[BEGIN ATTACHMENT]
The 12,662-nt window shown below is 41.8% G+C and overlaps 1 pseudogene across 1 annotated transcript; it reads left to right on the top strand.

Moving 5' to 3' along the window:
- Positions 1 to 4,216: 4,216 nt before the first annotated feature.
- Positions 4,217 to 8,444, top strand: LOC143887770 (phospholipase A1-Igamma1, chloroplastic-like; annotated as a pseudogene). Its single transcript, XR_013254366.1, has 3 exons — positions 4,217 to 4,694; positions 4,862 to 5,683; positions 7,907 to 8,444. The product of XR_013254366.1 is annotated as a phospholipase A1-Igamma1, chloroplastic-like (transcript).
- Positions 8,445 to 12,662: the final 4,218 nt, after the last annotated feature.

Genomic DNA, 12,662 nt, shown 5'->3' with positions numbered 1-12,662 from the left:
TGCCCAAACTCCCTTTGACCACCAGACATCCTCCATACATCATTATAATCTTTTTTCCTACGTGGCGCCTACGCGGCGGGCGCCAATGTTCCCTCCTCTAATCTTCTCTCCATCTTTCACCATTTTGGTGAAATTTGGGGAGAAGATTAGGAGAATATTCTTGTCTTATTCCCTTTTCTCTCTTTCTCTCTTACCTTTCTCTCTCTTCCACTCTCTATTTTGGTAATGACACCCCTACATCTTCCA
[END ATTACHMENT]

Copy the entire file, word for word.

The 12,662-nt window shown below is 41.8% G+C and overlaps 1 pseudogene across 1 annotated transcript; it reads left to right on the top strand.

Moving 5' to 3' along the window:
- Positions 1 to 4,216: 4,216 nt before the first annotated feature.
- Positions 4,217 to 8,444, top strand: LOC143887770 (phospholipase A1-Igamma1, chloroplastic-like; annotated as a pseudogene). Its single transcript, XR_013254366.1, has 3 exons — positions 4,217 to 4,694; positions 4,862 to 5,683; positions 7,907 to 8,444. The product of XR_013254366.1 is annotated as a phospholipase A1-Igamma1, chloroplastic-like (transcript).
- Positions 8,445 to 12,662: the final 4,218 nt, after the last annotated feature.

Genomic DNA, 12,662 nt, shown 5'->3' with positions numbered 1-12,662 from the left:
TGCCCAAACTCCCTTTGACCACCAGACATCCTCCATACATCATTATAATCTTTTTTCCTACGTGGCGCCTACGCGGCGGGCGCCAATGTTCCCTCCTCTAATCTTCTCTCCATCTTTCACCATTTTGGTGAAATTTGGGGAGAAGATTAGGAGAATATTCTTGTCTTATTCCCTTTTCTCTCTTTCTCTCTTACCTTTCTCTCTCTTCCACTCTCTATTTTGGTAATGACACCCCTACATCTTCCA